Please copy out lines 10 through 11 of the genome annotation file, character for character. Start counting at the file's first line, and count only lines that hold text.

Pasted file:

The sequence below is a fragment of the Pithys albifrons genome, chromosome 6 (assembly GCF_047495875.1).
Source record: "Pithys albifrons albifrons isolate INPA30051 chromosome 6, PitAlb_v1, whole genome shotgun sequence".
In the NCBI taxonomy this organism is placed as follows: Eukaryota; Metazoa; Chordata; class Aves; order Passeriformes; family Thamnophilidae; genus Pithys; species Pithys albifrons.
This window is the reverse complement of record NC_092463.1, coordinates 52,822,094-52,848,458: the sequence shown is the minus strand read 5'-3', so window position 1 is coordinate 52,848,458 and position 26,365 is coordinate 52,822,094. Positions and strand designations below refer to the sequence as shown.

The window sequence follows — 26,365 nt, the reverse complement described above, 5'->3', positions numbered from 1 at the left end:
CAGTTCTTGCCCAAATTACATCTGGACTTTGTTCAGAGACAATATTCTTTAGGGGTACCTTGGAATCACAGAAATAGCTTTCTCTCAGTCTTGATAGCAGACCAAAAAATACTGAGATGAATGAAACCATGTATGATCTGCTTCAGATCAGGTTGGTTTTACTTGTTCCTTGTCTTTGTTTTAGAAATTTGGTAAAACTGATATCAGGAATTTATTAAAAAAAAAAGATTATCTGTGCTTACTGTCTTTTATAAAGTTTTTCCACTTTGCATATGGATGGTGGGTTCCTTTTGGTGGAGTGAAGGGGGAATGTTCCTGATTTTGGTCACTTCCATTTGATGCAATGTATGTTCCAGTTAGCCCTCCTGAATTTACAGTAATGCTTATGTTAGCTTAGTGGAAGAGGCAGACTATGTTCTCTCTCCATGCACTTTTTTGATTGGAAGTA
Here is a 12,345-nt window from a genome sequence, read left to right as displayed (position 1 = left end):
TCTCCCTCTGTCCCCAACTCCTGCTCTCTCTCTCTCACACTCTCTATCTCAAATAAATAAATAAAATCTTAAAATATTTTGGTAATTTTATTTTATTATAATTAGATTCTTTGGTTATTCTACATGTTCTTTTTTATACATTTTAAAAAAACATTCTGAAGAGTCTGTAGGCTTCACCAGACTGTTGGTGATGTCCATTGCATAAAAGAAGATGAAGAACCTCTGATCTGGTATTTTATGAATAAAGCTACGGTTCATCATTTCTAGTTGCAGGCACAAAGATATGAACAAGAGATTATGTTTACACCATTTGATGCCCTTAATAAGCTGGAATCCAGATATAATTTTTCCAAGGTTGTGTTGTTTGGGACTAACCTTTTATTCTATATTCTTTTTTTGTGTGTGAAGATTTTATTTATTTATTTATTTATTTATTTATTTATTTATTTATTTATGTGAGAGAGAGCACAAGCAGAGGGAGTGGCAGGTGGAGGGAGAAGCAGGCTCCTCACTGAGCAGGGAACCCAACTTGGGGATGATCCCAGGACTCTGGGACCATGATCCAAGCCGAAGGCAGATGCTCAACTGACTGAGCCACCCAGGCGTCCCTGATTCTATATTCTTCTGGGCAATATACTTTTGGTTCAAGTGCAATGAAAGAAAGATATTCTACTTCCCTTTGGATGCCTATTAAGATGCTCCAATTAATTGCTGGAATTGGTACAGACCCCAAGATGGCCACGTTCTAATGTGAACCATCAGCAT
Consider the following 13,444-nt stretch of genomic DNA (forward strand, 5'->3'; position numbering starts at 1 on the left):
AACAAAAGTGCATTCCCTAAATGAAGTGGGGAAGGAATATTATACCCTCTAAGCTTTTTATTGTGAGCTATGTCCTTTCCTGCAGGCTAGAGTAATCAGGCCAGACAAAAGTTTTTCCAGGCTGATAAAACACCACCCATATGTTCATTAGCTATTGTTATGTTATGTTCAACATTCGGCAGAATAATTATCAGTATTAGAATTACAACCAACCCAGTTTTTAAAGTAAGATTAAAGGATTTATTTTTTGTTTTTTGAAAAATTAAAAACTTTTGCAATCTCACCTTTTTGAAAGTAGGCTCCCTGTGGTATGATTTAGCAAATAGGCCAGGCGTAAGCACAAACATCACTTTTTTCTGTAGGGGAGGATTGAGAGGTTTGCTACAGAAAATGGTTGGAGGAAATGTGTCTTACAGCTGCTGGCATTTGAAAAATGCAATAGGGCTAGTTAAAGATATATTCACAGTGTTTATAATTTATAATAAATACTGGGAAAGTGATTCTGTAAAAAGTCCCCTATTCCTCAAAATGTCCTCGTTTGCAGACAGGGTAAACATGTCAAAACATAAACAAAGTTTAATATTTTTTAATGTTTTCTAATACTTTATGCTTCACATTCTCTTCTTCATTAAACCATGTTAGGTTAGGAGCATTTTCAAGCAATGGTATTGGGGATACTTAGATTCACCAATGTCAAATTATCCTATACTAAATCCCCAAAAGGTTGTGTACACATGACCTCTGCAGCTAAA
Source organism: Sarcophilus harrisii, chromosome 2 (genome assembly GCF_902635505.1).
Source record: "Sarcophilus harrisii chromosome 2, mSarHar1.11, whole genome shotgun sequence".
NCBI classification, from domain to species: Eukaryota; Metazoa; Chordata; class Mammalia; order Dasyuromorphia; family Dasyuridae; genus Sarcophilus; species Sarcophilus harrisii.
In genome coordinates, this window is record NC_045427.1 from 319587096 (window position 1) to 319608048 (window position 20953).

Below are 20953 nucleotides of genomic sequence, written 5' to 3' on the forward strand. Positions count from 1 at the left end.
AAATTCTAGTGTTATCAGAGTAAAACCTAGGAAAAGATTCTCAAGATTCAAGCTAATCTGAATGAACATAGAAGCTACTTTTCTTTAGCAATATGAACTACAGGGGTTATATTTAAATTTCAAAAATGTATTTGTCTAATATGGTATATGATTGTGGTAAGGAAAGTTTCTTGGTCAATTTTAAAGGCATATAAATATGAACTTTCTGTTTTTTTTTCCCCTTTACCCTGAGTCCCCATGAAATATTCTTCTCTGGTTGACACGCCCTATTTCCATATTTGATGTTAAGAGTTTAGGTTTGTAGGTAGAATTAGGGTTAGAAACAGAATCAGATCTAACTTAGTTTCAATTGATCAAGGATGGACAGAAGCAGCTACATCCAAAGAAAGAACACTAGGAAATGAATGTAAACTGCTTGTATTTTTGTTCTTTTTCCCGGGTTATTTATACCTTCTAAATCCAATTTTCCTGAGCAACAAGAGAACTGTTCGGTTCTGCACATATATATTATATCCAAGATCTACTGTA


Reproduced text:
AACAAAAGTGCATTCCCTAAATGAAGTGGGGAAGGAATATTATACCCTCTAAGCTTTTTATTGTGAGCTATGTCCTTTCCTGCAGGCTAGAGTAATCAGGCCAGACAAAAGTTTTTCCAGGCTGATAAAACACCACCCATATGTTCATTAGCTATTGTTATGTTATGTTCAACATTCGGCAGAATAATTATCAGTATTAGAATTACAACCAACCCAGTTTTTAAAGTAAGATTAAAGGATTTATTTTTTGTTTTTTGAAAAATTAAAAACTTTTGCAATCTCACCTTTTTGAAAGTAGGCTCCCTGTGGTATGATTTAGCAAATAGGCCAGGCGTAAGCACAAACATCACTTTTTTCTGTAGGGGAGGATTGAGAGGTTTGCTACAGAAAATGGTTGGAGGAAATGTGTCTTACAGCTGCTGGCATTTGAAAAATGCAATAGGGCTAGTTAAAGATATATTCACAGTGTTTATAATTTATAATAAATACTGGGAAAGTGATTCTGTAAAAAGTCCCCTATTCCTCAAAATGTCCTCGTTTGCAGACAGGGTAAACATGTCAAAACATAAACAAAGTTTAATATTTTTTAATGTTTTCTAATACTTTATGCTTCACATTCTCTTCTTCATTAAACCATGTTAGGTTAGGAGCATTTTCAAGCAATGGTATTGGGGATACTTAGATTCACCAATGTCAAATTATCCTATACTAAATCCCCAAAAGGTTGTGTACACATGACCTCTGCAGCTAAA
Source organism: Sarcophilus harrisii, chromosome 2 (genome assembly GCF_902635505.1).